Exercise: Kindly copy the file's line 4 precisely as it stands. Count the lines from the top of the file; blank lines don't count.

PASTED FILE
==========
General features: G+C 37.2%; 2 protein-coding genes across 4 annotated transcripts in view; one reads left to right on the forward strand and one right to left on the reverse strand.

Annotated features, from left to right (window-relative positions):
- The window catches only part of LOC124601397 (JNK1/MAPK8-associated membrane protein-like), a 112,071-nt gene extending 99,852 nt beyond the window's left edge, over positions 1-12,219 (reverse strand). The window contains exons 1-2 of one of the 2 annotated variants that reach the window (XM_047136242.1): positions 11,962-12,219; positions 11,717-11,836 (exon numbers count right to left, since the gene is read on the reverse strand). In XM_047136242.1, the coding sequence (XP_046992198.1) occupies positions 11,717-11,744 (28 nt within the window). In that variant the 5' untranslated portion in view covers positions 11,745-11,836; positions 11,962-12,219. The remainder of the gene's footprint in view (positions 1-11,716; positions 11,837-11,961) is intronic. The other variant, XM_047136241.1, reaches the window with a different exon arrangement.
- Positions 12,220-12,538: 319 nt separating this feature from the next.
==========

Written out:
- Positions 12,220-12,538: 319 nt separating this feature from the next.